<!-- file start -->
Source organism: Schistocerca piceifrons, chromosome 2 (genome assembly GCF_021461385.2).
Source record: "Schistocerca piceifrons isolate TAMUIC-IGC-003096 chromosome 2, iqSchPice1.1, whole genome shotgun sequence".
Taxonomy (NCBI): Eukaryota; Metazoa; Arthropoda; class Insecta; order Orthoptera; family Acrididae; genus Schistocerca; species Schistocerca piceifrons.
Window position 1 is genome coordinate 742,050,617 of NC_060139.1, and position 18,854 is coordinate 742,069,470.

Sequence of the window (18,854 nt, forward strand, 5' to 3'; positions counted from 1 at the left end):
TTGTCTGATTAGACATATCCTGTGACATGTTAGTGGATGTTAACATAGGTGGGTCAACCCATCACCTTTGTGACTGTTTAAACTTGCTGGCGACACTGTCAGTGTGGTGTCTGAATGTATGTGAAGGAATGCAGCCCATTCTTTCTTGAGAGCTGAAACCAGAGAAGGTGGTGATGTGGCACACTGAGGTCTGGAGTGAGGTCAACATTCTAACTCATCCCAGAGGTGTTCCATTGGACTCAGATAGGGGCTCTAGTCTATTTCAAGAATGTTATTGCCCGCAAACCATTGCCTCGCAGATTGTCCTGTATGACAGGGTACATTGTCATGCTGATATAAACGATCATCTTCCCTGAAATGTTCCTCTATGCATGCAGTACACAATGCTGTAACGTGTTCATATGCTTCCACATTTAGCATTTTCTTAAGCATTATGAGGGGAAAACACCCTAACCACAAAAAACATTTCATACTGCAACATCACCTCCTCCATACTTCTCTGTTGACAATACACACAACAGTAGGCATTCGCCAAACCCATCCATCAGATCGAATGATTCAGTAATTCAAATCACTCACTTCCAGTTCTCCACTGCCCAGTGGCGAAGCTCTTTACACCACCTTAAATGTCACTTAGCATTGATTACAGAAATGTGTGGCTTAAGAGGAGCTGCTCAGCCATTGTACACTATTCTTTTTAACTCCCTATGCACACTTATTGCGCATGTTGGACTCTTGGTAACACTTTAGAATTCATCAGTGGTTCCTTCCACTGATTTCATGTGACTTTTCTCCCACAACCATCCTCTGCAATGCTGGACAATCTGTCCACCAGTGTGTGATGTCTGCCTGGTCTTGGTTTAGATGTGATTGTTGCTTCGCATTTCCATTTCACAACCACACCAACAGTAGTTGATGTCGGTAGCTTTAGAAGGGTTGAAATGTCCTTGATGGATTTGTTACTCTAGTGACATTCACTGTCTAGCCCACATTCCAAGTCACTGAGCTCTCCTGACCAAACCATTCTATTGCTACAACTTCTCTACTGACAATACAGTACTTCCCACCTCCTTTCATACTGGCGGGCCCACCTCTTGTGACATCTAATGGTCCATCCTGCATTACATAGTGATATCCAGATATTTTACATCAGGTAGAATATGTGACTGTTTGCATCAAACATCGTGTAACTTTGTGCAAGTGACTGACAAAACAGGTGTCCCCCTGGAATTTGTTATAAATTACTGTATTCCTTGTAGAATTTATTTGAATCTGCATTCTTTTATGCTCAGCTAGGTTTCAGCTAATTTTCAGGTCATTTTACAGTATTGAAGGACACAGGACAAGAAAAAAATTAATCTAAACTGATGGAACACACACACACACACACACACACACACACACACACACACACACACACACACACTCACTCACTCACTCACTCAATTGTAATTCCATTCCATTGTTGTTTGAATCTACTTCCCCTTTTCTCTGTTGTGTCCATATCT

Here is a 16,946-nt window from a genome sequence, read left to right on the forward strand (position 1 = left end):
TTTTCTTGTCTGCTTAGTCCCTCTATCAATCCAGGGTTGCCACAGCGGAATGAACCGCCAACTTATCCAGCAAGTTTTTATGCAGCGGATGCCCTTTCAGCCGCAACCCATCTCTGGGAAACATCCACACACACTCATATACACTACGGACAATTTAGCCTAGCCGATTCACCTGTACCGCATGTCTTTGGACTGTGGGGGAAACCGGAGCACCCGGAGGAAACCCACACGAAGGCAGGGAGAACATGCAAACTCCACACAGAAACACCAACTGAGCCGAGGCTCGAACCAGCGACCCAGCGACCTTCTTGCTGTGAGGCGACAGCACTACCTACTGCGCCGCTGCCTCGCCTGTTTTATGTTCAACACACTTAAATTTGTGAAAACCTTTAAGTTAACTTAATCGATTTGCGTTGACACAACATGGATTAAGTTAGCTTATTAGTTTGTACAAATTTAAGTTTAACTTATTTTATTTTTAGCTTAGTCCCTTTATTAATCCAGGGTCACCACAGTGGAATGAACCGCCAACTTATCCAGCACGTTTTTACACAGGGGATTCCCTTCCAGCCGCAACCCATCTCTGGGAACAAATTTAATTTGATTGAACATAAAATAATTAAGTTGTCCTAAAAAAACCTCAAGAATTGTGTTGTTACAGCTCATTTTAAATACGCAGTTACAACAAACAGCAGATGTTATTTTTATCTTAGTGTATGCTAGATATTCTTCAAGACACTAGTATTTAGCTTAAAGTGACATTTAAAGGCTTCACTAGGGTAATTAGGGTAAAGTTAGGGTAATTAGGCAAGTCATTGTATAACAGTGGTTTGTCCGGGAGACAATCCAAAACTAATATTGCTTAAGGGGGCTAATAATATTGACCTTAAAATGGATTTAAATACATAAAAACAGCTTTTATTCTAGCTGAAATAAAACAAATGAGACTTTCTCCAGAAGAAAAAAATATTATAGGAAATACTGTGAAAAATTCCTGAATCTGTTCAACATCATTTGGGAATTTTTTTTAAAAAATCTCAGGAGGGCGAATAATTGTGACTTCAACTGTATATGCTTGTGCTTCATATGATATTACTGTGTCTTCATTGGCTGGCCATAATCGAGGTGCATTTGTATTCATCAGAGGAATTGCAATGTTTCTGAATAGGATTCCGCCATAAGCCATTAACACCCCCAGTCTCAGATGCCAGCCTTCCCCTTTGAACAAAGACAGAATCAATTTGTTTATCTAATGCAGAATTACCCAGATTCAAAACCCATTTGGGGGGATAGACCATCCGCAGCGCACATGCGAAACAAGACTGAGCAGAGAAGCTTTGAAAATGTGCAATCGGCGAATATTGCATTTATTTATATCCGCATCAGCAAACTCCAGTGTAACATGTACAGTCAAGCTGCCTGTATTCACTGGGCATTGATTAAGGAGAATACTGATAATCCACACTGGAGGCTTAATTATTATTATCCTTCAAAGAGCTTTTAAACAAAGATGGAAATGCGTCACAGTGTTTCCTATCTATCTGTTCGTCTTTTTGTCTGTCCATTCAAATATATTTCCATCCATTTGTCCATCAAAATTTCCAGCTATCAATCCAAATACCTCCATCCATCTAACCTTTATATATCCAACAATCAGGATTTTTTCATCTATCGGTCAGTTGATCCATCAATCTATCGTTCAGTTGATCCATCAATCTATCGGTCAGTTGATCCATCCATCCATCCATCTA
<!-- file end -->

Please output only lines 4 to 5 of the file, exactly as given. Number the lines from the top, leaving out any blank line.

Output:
Window position 1 is genome coordinate 742,050,617 of NC_060139.1, and position 18,854 is coordinate 742,069,470.

Sequence of the window (18,854 nt, forward strand, 5' to 3'; positions counted from 1 at the left end):